Odisha is not a state where one expects to hear secessionist slogans. Hence, many eyebrows were raised when leaders of some political parties and social organizations met in Koraput recently to demand the carving out of a separate union territory for the Dandakaranya region comprised of undivided Koraput and Kandhamal districts of Odisha and parts of Andhra Pradesh and Chhattisgarh.
According to media reports, the meeting held under the aegis of the newly formed Dandakaranya Parbatmala Bikash Parishad (DPBP) was attended by more than 300 leaders and activists, including former Koraput MP and BJP leader Jayaram Pangi, who heads the Parishad, and former union minister Arvind Netam. The leaders expressed concern over the plight of the tribal people inhabiting the Dandakaranya region and the largely unaddressed problem of displacement stemming from irrigation and hydel power projects.
These leaders apparently think that bestowing a union territory status on the region would solve the myriad problems plaguing its residents. That, however, is nothing but wishful thinking. The issues that directly affect the tribal and backward caste people of the Dandakaranya belt can very well be addressed within the framework of the existing state laws. A strong political will is all that is needed.
In fact, the demand for UT status to the Dandakaranya region has emerged following sudden aggravation of the border dispute between Odisha and Andhra Pradesh in Koraput’s Kotia gram panchayat. The issue, which has triggered tension on both sides, has given a section of politicians and activists the opportunity to raise this divisive demand. Leaders from Chhattisgarh, which shares borders with both Odisha and Andhra Pradesh, are also trying to take advantage of the situation to further their own political interests. The apparent logic of these leaders is that since people of the Dandakaranya belt are a victim of consistent neglect by various state governments, they should be given the chance to chart out their own future course as a union territory.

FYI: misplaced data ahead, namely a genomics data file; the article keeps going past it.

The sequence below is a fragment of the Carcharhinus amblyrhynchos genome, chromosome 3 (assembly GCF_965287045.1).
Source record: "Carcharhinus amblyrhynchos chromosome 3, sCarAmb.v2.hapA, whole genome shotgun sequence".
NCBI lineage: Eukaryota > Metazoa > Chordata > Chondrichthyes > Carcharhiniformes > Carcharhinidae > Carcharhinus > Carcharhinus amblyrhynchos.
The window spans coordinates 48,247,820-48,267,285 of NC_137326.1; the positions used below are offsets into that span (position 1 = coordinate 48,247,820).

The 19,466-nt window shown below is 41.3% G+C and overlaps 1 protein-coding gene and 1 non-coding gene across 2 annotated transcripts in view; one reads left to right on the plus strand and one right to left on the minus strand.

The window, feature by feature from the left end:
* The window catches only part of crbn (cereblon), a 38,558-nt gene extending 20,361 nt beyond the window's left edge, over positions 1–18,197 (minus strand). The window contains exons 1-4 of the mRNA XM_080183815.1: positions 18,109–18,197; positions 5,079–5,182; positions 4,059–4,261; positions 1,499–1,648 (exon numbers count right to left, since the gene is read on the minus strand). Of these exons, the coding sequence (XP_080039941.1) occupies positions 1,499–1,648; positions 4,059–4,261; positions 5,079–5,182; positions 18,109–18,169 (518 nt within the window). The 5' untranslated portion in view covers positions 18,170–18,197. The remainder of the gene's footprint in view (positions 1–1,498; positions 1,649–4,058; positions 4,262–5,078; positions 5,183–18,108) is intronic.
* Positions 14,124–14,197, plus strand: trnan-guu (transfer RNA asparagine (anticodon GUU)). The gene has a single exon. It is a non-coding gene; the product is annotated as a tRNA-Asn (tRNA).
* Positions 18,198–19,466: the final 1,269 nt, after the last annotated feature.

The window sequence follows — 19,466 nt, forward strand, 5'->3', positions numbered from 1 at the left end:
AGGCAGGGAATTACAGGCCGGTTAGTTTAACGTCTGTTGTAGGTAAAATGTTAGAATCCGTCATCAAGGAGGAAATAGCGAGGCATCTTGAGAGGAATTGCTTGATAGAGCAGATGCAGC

In the not-too-distant past, such divisive demands were made in Odisha when a set of political leaders and activists from the western part of the state clamoured for the creation of a separate Koshal state. In fact, Koshal protagonists are still active in several western districts, with Bolangir being the epicentre of the movement whose leaders keeping issuing periodical “bandh” calls as if to remind people that theirs is not a forgotten cause.
Advocates of a separate Koshal state have been advancing arguments similar, if stronger, to those being put forward by the leaders demanding a new union territory of Dandakaranya. The new state of Koshal, according to them, is a must to rid the western Odisha districts of poverty and under-development, both results of consistent neglect by successive governments. They claim that the region shares a common Koshali language which, too, can grow and become richer with the creation of a new state.
At one point of time in the past, the movement against western Odisha’s neglect generated such strong passions that the government was forced to form the Western Odisha Development Council (WODC) to address the problem. Now things are much better with the council having done some commendable work for the development of the region. The Koshal demand, too, seems to have subsided.
The Dandakaranya region needs the same kind of approach from the governments concerned. Once the basic developmental issues plaguing the region are sorted out, the demand for the union territory status will fizzle out automatically.